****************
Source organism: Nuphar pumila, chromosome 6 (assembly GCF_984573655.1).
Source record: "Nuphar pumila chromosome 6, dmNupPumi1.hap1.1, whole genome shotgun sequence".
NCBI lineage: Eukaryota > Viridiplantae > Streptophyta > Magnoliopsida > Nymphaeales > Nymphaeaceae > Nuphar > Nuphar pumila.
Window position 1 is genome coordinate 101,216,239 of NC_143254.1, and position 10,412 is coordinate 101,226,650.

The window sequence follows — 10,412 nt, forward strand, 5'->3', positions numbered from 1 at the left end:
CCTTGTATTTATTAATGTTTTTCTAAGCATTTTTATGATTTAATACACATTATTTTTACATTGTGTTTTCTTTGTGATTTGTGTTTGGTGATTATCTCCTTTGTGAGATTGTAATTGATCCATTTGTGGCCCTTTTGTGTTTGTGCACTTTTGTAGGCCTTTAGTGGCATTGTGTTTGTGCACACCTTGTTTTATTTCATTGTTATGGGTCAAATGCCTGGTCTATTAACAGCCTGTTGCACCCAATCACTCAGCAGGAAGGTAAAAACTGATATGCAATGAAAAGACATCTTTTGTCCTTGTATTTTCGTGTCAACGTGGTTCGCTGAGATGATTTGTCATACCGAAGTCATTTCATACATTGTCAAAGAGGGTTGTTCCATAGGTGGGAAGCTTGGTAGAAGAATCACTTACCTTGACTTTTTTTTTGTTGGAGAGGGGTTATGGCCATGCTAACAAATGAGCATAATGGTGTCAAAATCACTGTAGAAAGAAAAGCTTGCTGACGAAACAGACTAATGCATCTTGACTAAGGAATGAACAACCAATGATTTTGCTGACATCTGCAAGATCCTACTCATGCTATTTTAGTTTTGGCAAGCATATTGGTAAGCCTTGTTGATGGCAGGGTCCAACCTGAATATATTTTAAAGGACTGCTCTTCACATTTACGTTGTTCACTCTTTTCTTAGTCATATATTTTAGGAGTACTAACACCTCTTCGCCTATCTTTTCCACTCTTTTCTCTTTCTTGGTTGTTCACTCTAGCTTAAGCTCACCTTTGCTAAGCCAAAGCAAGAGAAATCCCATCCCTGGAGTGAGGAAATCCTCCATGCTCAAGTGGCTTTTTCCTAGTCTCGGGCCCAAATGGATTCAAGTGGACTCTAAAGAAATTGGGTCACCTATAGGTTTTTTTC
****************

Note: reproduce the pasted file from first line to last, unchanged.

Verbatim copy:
Source organism: Nuphar pumila, chromosome 6 (assembly GCF_984573655.1).
Source record: "Nuphar pumila chromosome 6, dmNupPumi1.hap1.1, whole genome shotgun sequence".
NCBI lineage: Eukaryota > Viridiplantae > Streptophyta > Magnoliopsida > Nymphaeales > Nymphaeaceae > Nuphar > Nuphar pumila.
Window position 1 is genome coordinate 101,216,239 of NC_143254.1, and position 10,412 is coordinate 101,226,650.

The window sequence follows — 10,412 nt, forward strand, 5'->3', positions numbered from 1 at the left end:
CCTTGTATTTATTAATGTTTTTCTAAGCATTTTTATGATTTAATACACATTATTTTTACATTGTGTTTTCTTTGTGATTTGTGTTTGGTGATTATCTCCTTTGTGAGATTGTAATTGATCCATTTGTGGCCCTTTTGTGTTTGTGCACTTTTGTAGGCCTTTAGTGGCATTGTGTTTGTGCACACCTTGTTTTATTTCATTGTTATGGGTCAAATGCCTGGTCTATTAACAGCCTGTTGCACCCAATCACTCAGCAGGAAGGTAAAAACTGATATGCAATGAAAAGACATCTTTTGTCCTTGTATTTTCGTGTCAACGTGGTTCGCTGAGATGATTTGTCATACCGAAGTCATTTCATACATTGTCAAAGAGGGTTGTTCCATAGGTGGGAAGCTTGGTAGAAGAATCACTTACCTTGACTTTTTTTTTGTTGGAGAGGGGTTATGGCCATGCTAACAAATGAGCATAATGGTGTCAAAATCACTGTAGAAAGAAAAGCTTGCTGACGAAACAGACTAATGCATCTTGACTAAGGAATGAACAACCAATGATTTTGCTGACATCTGCAAGATCCTACTCATGCTATTTTAGTTTTGGCAAGCATATTGGTAAGCCTTGTTGATGGCAGGGTCCAACCTGAATATATTTTAAAGGACTGCTCTTCACATTTACGTTGTTCACTCTTTTCTTAGTCATATATTTTAGGAGTACTAACACCTCTTCGCCTATCTTTTCCACTCTTTTCTCTTTCTTGGTTGTTCACTCTAGCTTAAGCTCACCTTTGCTAAGCCAAAGCAAGAGAAATCCCATCCCTGGAGTGAGGAAATCCTCCATGCTCAAGTGGCTTTTTCCTAGTCTCGGGCCCAAATGGATTCAAGTGGACTCTAAAGAAATTGGGTCACCTATAGGTTTTTTTC